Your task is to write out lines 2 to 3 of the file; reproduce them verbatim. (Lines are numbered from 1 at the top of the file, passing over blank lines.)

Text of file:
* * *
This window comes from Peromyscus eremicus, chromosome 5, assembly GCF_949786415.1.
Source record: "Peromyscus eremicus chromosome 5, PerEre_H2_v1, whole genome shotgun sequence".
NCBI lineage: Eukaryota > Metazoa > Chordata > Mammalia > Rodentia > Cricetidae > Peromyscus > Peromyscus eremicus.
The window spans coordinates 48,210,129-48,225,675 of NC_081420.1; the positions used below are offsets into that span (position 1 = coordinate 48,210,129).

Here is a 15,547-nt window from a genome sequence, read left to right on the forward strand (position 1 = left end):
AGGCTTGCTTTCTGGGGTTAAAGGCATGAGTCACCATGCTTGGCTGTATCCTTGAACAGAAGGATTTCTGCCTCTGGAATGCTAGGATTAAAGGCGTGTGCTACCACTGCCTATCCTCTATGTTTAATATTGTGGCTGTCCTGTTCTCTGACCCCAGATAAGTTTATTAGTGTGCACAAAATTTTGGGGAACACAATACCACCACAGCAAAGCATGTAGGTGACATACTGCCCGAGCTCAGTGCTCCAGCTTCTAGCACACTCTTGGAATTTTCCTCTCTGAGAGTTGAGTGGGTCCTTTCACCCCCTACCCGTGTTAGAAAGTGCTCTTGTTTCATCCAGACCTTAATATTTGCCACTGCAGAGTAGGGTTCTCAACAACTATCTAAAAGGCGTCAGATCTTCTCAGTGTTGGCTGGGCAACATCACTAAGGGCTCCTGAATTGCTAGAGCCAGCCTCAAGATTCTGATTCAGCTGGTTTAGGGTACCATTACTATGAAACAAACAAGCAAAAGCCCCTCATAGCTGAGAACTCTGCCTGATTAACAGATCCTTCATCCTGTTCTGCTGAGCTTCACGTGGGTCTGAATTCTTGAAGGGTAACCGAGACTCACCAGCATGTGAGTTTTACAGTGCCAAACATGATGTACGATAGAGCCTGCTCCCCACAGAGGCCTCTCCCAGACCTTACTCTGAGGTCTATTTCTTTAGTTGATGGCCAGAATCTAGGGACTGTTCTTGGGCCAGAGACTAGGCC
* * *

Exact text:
Source record: "Peromyscus eremicus chromosome 5, PerEre_H2_v1, whole genome shotgun sequence".
NCBI lineage: Eukaryota > Metazoa > Chordata > Mammalia > Rodentia > Cricetidae > Peromyscus > Peromyscus eremicus.